Process Application – customize the start event

Create a new Process Application.

Choose the Create an Application option and give it a name.

Depending on your requirements, pick the Structured or Dynamic Process style. We’ll pick a Structure Process for this example. Choose the ‘Start when a message is received‘ option.

On the Start event, edit the Properties (Open Properties) to add and edit the endpoint signature.

You can give the process a more meaningful name, but when you’re done press the Create button.

Change the implementation from ‘Define Interface’ to ‘Use Interface‘ and press the pencil button to edit.

Press the + button to add a new reference.

Choose ‘Upload from file‘ and select your wsdl file. Press Next.

Press Next again to import the wsdl.

Update the reference name and press Create. Note that the import reference contains both a Port Type and Callback Port Type. The callback port will have been created automatically, but in this example I will change the End event later to stop to process, rather than create and make any callback.

Go back into the Start ‘Open Properties‘ page, and again choose ‘Use Interface‘. Press the Configure button.

In the Configure screen, press the magnifier glass and select the ‘ReceiveFile‘ reference. Press OK, then OK again.

Your properties should look like this.

Create a custom Business Object using the WSDL schema

Open the Data Objects window.

Give the Business Object a name, receiveFileBO. Change the Data Type to ‘Business‘, and choose the Start type. Press Create.

Map data to receiveFileBO

Open the Data Association screen on the Start event.

As they are of the same types, simply map the Start.start to the receiveFileBO. Press Apply.

Create your Human Task and map the values

Add a Human Task to the flow as normal. Create the form as you desire, but when it comes to mapping, the important data associations are shown below. Although the Human Form can take more than one attachment, this example only wants to create one human task with one attachment. Therefore we will use the [1] notation to build the attachment into the first [1] attachment array slot.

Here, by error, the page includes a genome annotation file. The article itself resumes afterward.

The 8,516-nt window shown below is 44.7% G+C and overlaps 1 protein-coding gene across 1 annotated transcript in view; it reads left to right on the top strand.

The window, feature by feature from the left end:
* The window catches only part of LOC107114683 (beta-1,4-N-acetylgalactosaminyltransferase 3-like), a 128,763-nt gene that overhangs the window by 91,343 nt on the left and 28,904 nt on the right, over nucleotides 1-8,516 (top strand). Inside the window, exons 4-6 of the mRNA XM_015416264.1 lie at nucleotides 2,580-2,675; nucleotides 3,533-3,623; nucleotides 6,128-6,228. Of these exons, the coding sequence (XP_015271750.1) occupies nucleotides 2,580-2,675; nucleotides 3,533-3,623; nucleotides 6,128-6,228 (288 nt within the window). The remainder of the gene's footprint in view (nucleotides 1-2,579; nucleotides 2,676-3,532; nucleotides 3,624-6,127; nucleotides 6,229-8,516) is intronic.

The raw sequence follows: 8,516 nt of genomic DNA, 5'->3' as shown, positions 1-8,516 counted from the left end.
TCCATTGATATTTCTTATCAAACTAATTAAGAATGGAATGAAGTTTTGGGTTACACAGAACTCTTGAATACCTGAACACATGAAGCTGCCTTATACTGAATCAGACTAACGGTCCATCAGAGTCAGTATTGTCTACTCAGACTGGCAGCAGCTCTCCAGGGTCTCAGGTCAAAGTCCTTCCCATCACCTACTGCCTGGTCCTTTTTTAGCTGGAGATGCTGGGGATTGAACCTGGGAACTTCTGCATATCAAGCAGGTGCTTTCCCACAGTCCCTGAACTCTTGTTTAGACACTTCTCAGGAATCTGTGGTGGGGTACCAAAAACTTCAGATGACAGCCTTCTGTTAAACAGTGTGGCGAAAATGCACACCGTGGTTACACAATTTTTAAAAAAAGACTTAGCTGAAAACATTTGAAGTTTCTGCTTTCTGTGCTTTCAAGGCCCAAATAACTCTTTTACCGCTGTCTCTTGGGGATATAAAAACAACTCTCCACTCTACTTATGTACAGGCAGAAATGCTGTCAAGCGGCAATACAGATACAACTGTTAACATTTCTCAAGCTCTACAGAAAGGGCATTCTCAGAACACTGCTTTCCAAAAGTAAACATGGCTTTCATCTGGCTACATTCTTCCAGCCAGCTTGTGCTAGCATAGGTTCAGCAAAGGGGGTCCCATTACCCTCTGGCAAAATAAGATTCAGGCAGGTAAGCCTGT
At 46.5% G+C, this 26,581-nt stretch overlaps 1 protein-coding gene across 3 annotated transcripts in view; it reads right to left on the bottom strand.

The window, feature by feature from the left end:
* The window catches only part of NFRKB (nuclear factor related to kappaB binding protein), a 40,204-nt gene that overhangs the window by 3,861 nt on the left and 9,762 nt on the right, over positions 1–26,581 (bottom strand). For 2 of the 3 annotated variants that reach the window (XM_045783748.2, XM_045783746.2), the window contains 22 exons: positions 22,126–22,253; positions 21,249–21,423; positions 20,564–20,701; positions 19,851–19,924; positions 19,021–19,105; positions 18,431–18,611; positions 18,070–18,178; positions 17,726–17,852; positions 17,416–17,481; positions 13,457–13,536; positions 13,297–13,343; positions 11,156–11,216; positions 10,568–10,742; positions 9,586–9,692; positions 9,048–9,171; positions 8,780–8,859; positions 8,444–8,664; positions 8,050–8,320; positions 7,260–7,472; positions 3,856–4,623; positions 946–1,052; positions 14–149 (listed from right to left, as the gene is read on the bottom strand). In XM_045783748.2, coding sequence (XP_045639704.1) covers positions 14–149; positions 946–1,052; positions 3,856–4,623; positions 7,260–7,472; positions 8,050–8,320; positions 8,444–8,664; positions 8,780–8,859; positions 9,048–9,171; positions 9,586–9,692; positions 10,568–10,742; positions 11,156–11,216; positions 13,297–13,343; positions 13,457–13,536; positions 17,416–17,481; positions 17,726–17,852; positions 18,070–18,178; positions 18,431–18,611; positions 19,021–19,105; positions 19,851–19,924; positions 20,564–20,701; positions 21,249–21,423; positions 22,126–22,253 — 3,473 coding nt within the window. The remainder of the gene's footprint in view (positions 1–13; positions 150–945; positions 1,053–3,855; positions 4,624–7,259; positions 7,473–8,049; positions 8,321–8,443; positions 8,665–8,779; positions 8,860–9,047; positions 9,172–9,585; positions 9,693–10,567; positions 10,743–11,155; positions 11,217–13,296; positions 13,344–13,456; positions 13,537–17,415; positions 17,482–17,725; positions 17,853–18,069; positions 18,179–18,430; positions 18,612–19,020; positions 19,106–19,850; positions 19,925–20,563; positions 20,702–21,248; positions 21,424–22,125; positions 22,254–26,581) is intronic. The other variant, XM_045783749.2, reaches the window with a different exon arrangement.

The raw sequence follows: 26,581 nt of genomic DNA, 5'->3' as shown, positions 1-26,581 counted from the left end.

The ‘name’ will be the file name, and the content will be the base64 encoded value of the file attachment.

Once you have fully configured the Human Task and the rest of the Process Application flow has been configured, published and activated, grab the URL of the exposed Process Application service from the ‘Web Services’ screen.

Map the file name and content in OIC

Back in OIC Integration, create a SOAP Connection based on the Process Application web service you’ve just Activated, and place it within your Integration flow.

In this basic OIC Integration flow we have a scheduled File Adapter that is polling for files on a server. The process will create a List of files that exist on the server, and for-each of them the process will loop over each one to download it, encode it, and send it to the ‘Receive File Process’ Process Application.

The mapping for the SOAP call to the Receive File Process links the downloaded file to the content of the attachment.

The important mapping of note is the FileReference of the downloaded file. The encodeReferenceToBase64 mapping uses the FileReference, and encodes the payload to a Base64 encoded string. In our example we will map it to the attachment.content element.

I’ve added elements for userName, ownerUser and ownerGroup to the wsdl schema definition. You can use any of them if you want to set the target user or group in the OIC Integration for later use/mapping to the Human Task target actors of the task in the Process Application.

When you run the OIC process it will convert the files to a base64 encoded string, and execute the Process Application. The Process Application will run and the Human Task will be accessible by the ownerUser/ownerGroup.

If run successfully a Task is created. The assigned user (or group) will be able to claim/open the task. Within the assigned task the document attachment will be accessible. The diagram below shows that the file ‘text1.txt’ can be downloaded from the task under the ‘Documents’ link (on the far right hand side).

That’s it! There are many use cases I can think of that starting a Process Application flow from an integration, including a file attachment, would be very useful. I hope that reading this blog post this gives you a little confidence to try it yourself.

Notes:

The 10mb limit. Each document you process cannot be more than 10mb in size. This is an OIC payload size limit.

Expire Tasks: You may not want large amount of tasks on the OIC platform running indefinitely so remember to set an expiration.